Trish McArthur is so allergic to bee stings that when she heard two hives had joined her densely populated Plymouth Township development, she freaked out.
"I understand honeybees may be great for the environment, but they don't have to be in our backyards," she said in a flier she distributed to neighbors. "Rent some space on an open field if you are that passionate about beekeeping."
In just over a week, 50 residents rallied behind McArthur, telling local officials they feared for the safety and health of those living near the hives and asking that beekeeping be banned on properties smaller than an acre in the Montgomery County community.
At the center of the ruckus are Kevin and Colleen Schaffer, who installed the hives this spring on a second-floor deck behind their home on Sandwood Road, four doors from McArthur's house.
Declining an interview, the Schaffers instead issued a statement last week, saying, "Our intention in keeping honeybees is to positively affect the environment." They wrote that having followed experts' advice and Pennsylvania Department of Agriculture recommendations, "we meet all requirements for safe honeybee-keeping."
What's going on at the Schaffers' is just part of the growing buzz nationwide. As a mysterious colony collapse disorder has decimated the honeybee population, the ranks of backyard dabblers have swelled. As many as 80 percent of the 2,600 registered beekeepers in Pennsylvania last year were thought to be hobbyists.
Michelle Obama has a hive on the White House south lawn next to her vegetable garden, according to a bee journal. Two years ago, the New York City Board of Health lifted its ban on beekeeping, giving rise to rooftop hives in all five boroughs.
NIMBY disputes are bound to erupt. And when they do, as in Plymouth Township, aficionados and amateurs alike are prepared to mount a vigorous defense of the genus Apis.
In a letter to McArthur, James Bobb, past president of the Montgomery County Beekeepers Association, assured that bees want only "to collect nectar and pollen from flowers, and if we ignore them, they will completely ignore all of us in that pursuit."
What McArthur does know is this: The Schaffers "decided to pick a hobby that stings," and as a result, "my quality of life is changing."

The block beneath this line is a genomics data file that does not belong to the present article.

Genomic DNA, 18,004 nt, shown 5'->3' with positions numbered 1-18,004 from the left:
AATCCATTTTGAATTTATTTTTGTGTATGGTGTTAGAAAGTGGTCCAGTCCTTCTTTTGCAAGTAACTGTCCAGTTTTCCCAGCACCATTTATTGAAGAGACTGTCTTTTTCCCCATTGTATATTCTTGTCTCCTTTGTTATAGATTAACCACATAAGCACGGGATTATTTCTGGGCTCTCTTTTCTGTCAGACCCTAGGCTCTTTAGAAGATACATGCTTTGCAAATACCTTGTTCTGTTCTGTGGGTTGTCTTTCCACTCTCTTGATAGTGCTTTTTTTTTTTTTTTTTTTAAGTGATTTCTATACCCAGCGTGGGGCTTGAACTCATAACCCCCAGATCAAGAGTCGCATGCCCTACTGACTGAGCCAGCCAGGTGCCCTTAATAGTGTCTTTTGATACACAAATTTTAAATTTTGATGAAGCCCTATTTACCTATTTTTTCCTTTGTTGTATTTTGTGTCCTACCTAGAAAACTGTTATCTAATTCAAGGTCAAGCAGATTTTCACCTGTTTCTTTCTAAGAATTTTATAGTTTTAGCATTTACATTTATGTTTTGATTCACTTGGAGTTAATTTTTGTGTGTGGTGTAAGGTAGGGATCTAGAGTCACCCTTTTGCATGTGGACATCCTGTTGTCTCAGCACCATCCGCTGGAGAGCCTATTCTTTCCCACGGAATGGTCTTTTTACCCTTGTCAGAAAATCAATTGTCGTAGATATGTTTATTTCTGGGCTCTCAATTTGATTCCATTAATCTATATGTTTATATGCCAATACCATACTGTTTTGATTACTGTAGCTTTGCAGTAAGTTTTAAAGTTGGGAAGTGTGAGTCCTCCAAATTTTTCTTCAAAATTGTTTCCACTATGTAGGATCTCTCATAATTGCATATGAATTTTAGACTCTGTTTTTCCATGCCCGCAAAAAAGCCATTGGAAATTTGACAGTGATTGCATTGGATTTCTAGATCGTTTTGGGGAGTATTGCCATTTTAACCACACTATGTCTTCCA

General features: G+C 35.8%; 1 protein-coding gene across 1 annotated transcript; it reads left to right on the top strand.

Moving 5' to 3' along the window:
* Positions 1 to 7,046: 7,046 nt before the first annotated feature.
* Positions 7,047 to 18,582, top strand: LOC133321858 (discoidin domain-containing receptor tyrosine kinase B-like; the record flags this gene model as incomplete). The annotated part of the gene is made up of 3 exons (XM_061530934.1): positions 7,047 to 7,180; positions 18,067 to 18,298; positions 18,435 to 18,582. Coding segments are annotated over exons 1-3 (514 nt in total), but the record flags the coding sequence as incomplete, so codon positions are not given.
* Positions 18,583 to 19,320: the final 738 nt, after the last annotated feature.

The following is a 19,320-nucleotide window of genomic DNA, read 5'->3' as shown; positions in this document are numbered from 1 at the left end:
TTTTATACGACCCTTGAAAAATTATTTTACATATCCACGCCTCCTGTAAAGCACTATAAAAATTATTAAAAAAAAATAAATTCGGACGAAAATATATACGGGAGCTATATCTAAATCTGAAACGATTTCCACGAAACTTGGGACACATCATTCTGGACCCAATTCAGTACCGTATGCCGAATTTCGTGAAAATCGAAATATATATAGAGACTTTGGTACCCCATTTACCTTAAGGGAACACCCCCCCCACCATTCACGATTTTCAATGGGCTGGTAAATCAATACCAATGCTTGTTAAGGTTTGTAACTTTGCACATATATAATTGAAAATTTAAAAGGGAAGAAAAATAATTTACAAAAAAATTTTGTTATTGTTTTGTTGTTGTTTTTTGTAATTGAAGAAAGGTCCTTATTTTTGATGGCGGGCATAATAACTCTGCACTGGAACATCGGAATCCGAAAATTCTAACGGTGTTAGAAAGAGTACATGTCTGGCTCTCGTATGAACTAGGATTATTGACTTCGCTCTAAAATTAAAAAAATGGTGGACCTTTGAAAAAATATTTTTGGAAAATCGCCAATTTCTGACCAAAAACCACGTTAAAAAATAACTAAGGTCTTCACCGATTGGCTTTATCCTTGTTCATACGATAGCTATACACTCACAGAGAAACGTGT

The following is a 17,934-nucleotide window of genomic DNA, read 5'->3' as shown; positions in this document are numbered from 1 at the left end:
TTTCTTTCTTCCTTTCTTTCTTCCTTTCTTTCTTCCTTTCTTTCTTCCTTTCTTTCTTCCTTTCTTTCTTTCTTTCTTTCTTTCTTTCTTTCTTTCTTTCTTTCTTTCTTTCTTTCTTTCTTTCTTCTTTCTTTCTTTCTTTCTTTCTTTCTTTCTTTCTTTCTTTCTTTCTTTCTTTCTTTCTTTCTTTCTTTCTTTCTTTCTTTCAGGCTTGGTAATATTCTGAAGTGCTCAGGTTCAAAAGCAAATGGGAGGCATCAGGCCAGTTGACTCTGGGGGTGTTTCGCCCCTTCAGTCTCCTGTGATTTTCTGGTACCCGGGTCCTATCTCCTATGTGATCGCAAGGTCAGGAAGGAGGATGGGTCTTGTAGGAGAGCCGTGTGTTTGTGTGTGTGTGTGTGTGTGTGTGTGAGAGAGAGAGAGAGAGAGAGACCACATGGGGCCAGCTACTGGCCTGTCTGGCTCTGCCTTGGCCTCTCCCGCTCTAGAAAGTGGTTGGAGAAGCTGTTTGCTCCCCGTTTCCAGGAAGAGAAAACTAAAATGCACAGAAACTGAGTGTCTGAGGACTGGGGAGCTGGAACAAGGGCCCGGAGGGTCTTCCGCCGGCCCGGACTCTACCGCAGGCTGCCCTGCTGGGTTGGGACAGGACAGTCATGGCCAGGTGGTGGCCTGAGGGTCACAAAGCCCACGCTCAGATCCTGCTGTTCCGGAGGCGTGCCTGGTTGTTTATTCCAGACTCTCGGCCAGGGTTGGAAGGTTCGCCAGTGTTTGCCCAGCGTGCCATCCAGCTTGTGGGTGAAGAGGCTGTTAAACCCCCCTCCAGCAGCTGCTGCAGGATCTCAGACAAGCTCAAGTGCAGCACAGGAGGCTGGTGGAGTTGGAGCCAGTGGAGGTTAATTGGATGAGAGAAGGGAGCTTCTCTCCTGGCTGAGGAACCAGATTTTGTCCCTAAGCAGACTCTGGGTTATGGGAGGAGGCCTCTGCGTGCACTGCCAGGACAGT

A married mother of two, McArthur, 48, goes nowhere without an EpiPen, which delivers a lifesaving shot of epinephrine. In 1992, she had such a severe reaction to a bee sting in Conshohocken that her toes swelled and turned blue. Had she not sought prompt treatment, her doctor said, she might have lost them.
McArthur said she already had seen dozens of bees working her yard - well within their five-mile flight path.
To put it bluntly, "You don't want my dog crapping on your lawn," she said. "I don't want your bees on my property."
Nationwide, 2 percent of U.S. adults and less than 0.5 percent of children are at risk for insect-sting anaphylaxis, a dangerous allergic reaction that can interfere with breathing. Each year, 40 people die, mainly from yellow jacket, hornet, and wasp stings. The number of deaths from honeybee stings is unknown.
Insect-sting anaphylaxis is far less common in children than a peanut allergy, said David B.K. Golden, associate professor of medicine at the Johns Hopkins University School of Medicine, who has a career-long interest in severe reactions to insect stings.
"I can well understand [McArthur's] concern," he said. "But the best thing she could do is to be fully protected, and usually cured, by a program of allergy shots - bee venom immunotherapy - to build a resistance."
Honeybees are docile and sting only "when you disturb their hive or crush them," said longtime beekeeper Charles Breinig, who has argued the Schaffers' case before Plymouth Township officials.
"They are not like yellow jackets or wasps, which will sting you multiple times," he said. "When honeybees sting, they die. So they are genetically predisposed to only sting as a matter of last resort."
Plymouth Township initially rejected the Schaffers' request to keep bees because a zoning law prohibited "harboring insects."
That changed when township officials reinterpreted beekeeping as an agricultural endeavor, the couple wrote in a beekeepers' newsletter.
McArthur was peeved. "They put the beehives out on a Sunday. No one was told," she said. "They found a loophole in the law."
Plymouth Township's governing council held a public meeting on the issue April 9. It was packed with beekeepers and McArthur's neighbors. The panel took no action and did not indicate when it would rule.
"Council is investigating whether it has the power to regulate this activity, and, if so, it will determine the best way to deal with this activity," Township Manager Karen B. Weiss said.
Leo Donovall, chief apiarist in the state Agriculture Department, said other townships had debated whether to restrict or even outlaw beekeeping, "though the vast majority of local authorities do not strongly approve or disapprove of beekeeping."
Only three Pennsylvania municipalities have declared themselves "no buzz zones," according to Kim Flottum, editor of Bee Culture magazine: Elizabethtown in Lancaster County, Bethlehem in Lehigh County, and Silver Spring Township in Cumberland County.
McArthur is determined that Plymouth Township must clamp down by at least restricting beekeeping to large properties - larger than the 1/8- to 1/4-acre tracts in her neighborhood.
She said she counted as many as 100 bees near her house on a recent sunny day. She expects more bees, and children, in her yard this summer.
"In June, am I going to have 100, 1,000 bees?" she asked. "If bees become a nuisance, who do I go to?"